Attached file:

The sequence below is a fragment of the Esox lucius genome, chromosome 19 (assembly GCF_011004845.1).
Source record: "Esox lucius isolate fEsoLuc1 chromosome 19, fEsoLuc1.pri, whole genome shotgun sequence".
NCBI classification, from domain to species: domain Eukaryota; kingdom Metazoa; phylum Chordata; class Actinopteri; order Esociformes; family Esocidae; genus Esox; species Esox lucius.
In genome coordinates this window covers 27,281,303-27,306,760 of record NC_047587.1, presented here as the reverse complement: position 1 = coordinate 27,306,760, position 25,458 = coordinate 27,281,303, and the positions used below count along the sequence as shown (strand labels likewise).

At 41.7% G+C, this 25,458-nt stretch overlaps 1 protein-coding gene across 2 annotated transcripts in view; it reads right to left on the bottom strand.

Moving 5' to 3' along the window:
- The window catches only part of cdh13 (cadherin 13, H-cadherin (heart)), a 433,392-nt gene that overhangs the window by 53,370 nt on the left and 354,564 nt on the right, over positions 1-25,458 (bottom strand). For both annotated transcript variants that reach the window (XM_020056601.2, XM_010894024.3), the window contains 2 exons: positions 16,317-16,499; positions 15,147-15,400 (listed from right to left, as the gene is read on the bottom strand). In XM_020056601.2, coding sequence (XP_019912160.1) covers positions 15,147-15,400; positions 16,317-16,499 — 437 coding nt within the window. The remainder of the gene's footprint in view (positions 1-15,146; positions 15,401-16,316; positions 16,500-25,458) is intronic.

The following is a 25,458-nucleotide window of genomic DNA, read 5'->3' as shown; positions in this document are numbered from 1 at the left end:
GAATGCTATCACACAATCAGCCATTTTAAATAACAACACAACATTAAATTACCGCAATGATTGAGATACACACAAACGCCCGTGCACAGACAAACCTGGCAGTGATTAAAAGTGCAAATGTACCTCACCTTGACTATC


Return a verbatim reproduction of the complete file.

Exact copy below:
The sequence below is a fragment of the Esox lucius genome, chromosome 19 (assembly GCF_011004845.1).
Source record: "Esox lucius isolate fEsoLuc1 chromosome 19, fEsoLuc1.pri, whole genome shotgun sequence".
NCBI classification, from domain to species: domain Eukaryota; kingdom Metazoa; phylum Chordata; class Actinopteri; order Esociformes; family Esocidae; genus Esox; species Esox lucius.
In genome coordinates this window covers 27,281,303-27,306,760 of record NC_047587.1, presented here as the reverse complement: position 1 = coordinate 27,306,760, position 25,458 = coordinate 27,281,303, and the positions used below count along the sequence as shown (strand labels likewise).

At 41.7% G+C, this 25,458-nt stretch overlaps 1 protein-coding gene across 2 annotated transcripts in view; it reads right to left on the bottom strand.

Moving 5' to 3' along the window:
- The window catches only part of cdh13 (cadherin 13, H-cadherin (heart)), a 433,392-nt gene that overhangs the window by 53,370 nt on the left and 354,564 nt on the right, over positions 1-25,458 (bottom strand). For both annotated transcript variants that reach the window (XM_020056601.2, XM_010894024.3), the window contains 2 exons: positions 16,317-16,499; positions 15,147-15,400 (listed from right to left, as the gene is read on the bottom strand). In XM_020056601.2, coding sequence (XP_019912160.1) covers positions 15,147-15,400; positions 16,317-16,499 — 437 coding nt within the window. The remainder of the gene's footprint in view (positions 1-15,146; positions 15,401-16,316; positions 16,500-25,458) is intronic.

The following is a 25,458-nucleotide window of genomic DNA, read 5'->3' as shown; positions in this document are numbered from 1 at the left end:
GAATGCTATCACACAATCAGCCATTTTAAATAACAACACAACATTAAATTACCGCAATGATTGAGATACACACAAACGCCCGTGCACAGACAAACCTGGCAGTGATTAAAAGTGCAAATGTACCTCACCTTGACTATC